Mr. Peabody Says:
The nickname “La passione” did not originate with the Haydn himself. Haydn wrote music for plays, and often that music got into his symphonies. It appears he was writing music for a comedy about an uptight Quaker. As is so often true, the real story is way more fun than the made up one!
- Purcell March (not part of the symphony)
- Adagio, F minor
- Allegro di molto, F minor
- Menuet e Trio, F minor
- Presto, F minor
- two oboes, bassoon
- two horns
The real story:
The nickname “La passione” did not originate with the Haydn himself. This symphony is mostly likely theatrical, common for Haydn, and linked to a characterization of an earnest Quaker figure of Nicolas Chamfort, a French writer who was born nine years after Haydn.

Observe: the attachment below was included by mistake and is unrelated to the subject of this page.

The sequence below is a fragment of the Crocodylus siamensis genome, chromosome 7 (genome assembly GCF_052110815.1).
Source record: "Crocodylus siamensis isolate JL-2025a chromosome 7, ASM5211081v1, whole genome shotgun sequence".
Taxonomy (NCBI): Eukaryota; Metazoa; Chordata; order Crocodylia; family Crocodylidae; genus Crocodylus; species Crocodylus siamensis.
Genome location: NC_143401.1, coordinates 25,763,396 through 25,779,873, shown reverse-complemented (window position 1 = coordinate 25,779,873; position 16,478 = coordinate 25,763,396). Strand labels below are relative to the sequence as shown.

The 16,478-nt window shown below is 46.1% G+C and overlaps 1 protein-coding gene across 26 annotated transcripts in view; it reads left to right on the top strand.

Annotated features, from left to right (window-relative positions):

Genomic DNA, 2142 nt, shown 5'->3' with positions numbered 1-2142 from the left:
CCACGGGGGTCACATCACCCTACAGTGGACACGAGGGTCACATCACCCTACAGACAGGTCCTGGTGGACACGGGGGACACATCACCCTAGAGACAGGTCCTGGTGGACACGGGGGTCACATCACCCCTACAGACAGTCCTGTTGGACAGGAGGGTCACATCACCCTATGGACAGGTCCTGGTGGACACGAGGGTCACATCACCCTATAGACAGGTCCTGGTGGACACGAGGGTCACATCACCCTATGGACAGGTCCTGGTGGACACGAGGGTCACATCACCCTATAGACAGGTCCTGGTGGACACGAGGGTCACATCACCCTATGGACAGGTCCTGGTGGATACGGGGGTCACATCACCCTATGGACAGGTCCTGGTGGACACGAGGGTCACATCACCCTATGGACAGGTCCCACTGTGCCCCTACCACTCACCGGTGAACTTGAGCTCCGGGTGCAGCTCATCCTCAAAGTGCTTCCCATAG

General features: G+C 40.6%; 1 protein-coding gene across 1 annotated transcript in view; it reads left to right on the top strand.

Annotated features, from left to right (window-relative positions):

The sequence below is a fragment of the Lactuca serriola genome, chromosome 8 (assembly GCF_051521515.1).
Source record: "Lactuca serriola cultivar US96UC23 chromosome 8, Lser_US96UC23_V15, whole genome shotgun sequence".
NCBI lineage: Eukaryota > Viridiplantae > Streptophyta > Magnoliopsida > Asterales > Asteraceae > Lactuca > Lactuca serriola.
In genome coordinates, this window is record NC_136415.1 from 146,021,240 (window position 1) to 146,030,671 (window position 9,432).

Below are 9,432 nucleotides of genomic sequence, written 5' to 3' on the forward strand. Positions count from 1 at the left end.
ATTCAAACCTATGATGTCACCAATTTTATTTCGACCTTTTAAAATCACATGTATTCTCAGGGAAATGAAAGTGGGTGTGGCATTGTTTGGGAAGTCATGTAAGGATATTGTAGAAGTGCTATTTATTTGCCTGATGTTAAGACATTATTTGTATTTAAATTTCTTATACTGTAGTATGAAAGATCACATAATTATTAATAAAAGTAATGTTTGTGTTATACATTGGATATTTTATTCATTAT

This symphony is a “church sonata”, which in fact often had nothing to do with playing in church music. It is a symphonic form that starts with a slow 1st movement, and all the movements are in the same key, in this case F minor.